Jerry made this book understandable for a 10 year old. He gave you a mystery of what was going on next. There are a lot of things that go unexplained.
    Friends and family help you out with a lot, and are always there when you need them the most. I really loved this book.

    4 out of 4 people found this review helpful.

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  • Anonymous

    Posted February 9, 2013

    Absolutely Amazing! I loved this book so much. I picked it up on

    Absolutely Amazing! I loved this book so much. I picked it up on a whim but the very first pages pull you in and you can't put it down. It was so raw and the characters were so real. You felt everything with Misha and throughout the book you felt this young boys inoccence in a world he has come to accept as normal. Read this! You will not regret it!

    3 out of 3 people found this review helpful.

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  • Anonymous

    Posted March 17, 2013

    B.R for bill

    This is the book

    2 out of 4 people found this review helpful.

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  • Anonymous

    Posted February 1, 2013

    You should read it....

    I am reading it for reading... i think it is amazing because he seems really fun and interesting..... i also love how the author gets in detail about life in Warsaw.....love it!!!!!!!

    2 out of 3 people found this review helpful.

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  • Anonymous

    Posted September 5, 2012

    ABSOLUTLEY AMAZING

    This has to be the most touching and amazing book i have ever read in my entire life... it had me in tears at the end !! I loved it ! Definetly worth reading !

    2 out of 2 people found this review helpful.

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  • Anonymous

    Posted June 11, 2012

    I loved this book so much.

    I'm in 8th grade and we didn't have enough days left of school to finash the book so I stole it, finashed it that night, and brought it back the next day. I cried off and on throughout the book, but was surprised by how much I was sobbing. I was at least glad we didn't end up reading it in school. This book surprised me by how interested I was. I had alot of backround knoledge about WW2, it being a topic that interested me, but who would have thought a book from school could be so cool. I still don't understand why Uri shot Misha, though...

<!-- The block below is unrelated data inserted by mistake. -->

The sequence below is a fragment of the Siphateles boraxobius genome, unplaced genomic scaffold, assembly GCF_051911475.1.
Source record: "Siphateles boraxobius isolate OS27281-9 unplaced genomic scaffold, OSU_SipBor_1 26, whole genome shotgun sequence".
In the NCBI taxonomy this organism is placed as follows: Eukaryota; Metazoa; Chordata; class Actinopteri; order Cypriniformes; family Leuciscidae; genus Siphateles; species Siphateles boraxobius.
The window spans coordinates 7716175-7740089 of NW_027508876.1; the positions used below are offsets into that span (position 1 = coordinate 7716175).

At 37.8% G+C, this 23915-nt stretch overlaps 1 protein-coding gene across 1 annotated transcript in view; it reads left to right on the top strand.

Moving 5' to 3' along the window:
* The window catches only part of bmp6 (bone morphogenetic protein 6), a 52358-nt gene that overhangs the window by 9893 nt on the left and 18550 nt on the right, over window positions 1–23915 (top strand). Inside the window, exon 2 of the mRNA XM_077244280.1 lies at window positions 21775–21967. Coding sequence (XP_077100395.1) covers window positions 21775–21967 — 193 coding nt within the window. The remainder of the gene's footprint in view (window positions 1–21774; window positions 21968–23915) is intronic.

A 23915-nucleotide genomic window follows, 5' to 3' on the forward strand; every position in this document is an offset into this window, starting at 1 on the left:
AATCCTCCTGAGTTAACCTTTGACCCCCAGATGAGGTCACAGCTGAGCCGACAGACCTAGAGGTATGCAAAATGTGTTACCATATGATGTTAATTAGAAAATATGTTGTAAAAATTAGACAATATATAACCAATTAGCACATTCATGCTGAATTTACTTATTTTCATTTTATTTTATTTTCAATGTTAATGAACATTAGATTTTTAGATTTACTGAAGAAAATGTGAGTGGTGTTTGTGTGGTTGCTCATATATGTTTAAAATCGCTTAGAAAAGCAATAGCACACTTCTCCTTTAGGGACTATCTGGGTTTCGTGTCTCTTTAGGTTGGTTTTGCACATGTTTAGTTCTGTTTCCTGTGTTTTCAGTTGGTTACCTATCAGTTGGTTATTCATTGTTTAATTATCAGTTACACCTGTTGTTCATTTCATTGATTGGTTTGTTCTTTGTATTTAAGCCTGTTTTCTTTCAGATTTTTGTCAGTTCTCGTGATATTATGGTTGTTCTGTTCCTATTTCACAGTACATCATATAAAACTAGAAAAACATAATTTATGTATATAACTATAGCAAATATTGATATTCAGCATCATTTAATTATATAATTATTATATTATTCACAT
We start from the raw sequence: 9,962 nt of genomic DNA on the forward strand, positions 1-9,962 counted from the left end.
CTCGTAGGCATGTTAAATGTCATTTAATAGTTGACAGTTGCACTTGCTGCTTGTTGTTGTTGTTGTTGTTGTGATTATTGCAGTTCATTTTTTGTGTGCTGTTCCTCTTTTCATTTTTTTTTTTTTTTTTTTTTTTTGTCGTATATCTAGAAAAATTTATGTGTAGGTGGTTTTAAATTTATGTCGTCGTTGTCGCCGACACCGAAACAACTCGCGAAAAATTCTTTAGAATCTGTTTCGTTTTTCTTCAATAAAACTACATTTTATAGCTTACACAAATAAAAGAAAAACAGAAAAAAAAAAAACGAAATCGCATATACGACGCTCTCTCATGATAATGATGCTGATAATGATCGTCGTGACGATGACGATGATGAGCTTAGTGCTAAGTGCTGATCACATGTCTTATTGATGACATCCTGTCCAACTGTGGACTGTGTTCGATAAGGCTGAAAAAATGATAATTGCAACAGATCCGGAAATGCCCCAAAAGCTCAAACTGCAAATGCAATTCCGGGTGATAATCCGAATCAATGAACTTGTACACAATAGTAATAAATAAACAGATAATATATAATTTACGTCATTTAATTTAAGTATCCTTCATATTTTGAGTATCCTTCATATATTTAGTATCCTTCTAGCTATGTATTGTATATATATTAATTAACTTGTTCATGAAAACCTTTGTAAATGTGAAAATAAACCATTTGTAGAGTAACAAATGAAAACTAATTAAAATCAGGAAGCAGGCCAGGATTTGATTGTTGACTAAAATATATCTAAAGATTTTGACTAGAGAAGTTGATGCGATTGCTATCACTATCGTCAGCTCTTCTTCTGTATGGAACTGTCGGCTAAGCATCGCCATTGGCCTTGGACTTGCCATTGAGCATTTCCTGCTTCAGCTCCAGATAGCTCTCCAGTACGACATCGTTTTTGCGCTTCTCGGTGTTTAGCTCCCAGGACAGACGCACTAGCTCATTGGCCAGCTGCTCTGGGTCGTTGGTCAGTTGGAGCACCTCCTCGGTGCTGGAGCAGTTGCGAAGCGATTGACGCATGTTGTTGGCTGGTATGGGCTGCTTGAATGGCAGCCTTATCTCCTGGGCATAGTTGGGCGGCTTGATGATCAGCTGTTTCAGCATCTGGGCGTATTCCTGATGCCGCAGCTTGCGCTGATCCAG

2 out of 2 people found this review helpful.

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  • Anonymous

    Posted June 7, 2013

    Loved it

    This book is amazing its heartbreaking an funny! Get this book you wont regret it!!!

    1 out of 1 people found this review helpful.

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  • Anonymous

    Posted February 12, 2013

    Good

    Great book

    1 out of 2 people found this review helpful.

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  • Anonymous

    Posted May 20, 2012

    Read this:) :)

    This book is about the holoucaust and it is VERY sad. And dark. And creepy at times. But it is heartwarming and pleasureable, and thankfuly, a quick read. Everybody should experience the pain in this book

    1 out of 1 people found this review helpful.

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  • Anonymous

    Posted March 15, 2012

    Kscvbccbbih

    This is my favorite book ever. I read it in 5th grade for the first time and I'm still reading it over and over 7 years later

    1 out of 1 people found this review helpful.

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  • Anonymous

    Posted March 3, 2012

    The best!

    Myteacher started reading this book in class to us and when she said its by jerry spinnelli i was like NOOOOO!!!! But then it tirned out to be REALLY REALLY good i recomend for people 10-14

    1 out of 1 people found this review helpful.